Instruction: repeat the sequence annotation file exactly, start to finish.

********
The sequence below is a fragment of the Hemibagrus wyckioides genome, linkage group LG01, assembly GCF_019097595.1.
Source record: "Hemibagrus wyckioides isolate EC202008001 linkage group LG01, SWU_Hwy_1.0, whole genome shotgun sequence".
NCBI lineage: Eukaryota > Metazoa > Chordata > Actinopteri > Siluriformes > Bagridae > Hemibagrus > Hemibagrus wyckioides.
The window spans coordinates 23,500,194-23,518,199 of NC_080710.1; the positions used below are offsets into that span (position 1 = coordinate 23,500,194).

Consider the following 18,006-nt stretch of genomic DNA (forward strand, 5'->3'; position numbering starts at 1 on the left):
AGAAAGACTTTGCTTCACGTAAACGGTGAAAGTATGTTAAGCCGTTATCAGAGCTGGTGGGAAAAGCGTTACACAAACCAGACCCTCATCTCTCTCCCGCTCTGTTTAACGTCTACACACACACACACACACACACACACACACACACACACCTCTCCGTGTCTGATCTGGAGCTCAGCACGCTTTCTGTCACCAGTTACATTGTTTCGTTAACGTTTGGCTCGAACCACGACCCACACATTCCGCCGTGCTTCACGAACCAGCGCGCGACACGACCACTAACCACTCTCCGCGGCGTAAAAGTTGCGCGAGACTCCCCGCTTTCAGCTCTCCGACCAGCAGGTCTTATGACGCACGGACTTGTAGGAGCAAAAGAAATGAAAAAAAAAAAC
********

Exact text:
The sequence below is a fragment of the Hemibagrus wyckioides genome, linkage group LG01, assembly GCF_019097595.1.
Source record: "Hemibagrus wyckioides isolate EC202008001 linkage group LG01, SWU_Hwy_1.0, whole genome shotgun sequence".
NCBI lineage: Eukaryota > Metazoa > Chordata > Actinopteri > Siluriformes > Bagridae > Hemibagrus > Hemibagrus wyckioides.
The window spans coordinates 23,500,194-23,518,199 of NC_080710.1; the positions used below are offsets into that span (position 1 = coordinate 23,500,194).

Consider the following 18,006-nt stretch of genomic DNA (forward strand, 5'->3'; position numbering starts at 1 on the left):
AGAAAGACTTTGCTTCACGTAAACGGTGAAAGTATGTTAAGCCGTTATCAGAGCTGGTGGGAAAAGCGTTACACAAACCAGACCCTCATCTCTCTCCCGCTCTGTTTAACGTCTACACACACACACACACACACACACACACACACACACACCTCTCCGTGTCTGATCTGGAGCTCAGCACGCTTTCTGTCACCAGTTACATTGTTTCGTTAACGTTTGGCTCGAACCACGACCCACACATTCCGCCGTGCTTCACGAACCAGCGCGCGACACGACCACTAACCACTCTCCGCGGCGTAAAAGTTGCGCGAGACTCCCCGCTTTCAGCTCTCCGACCAGCAGGTCTTATGACGCACGGACTTGTAGGAGCAAAAGAAATGAAAAAAAAAAAC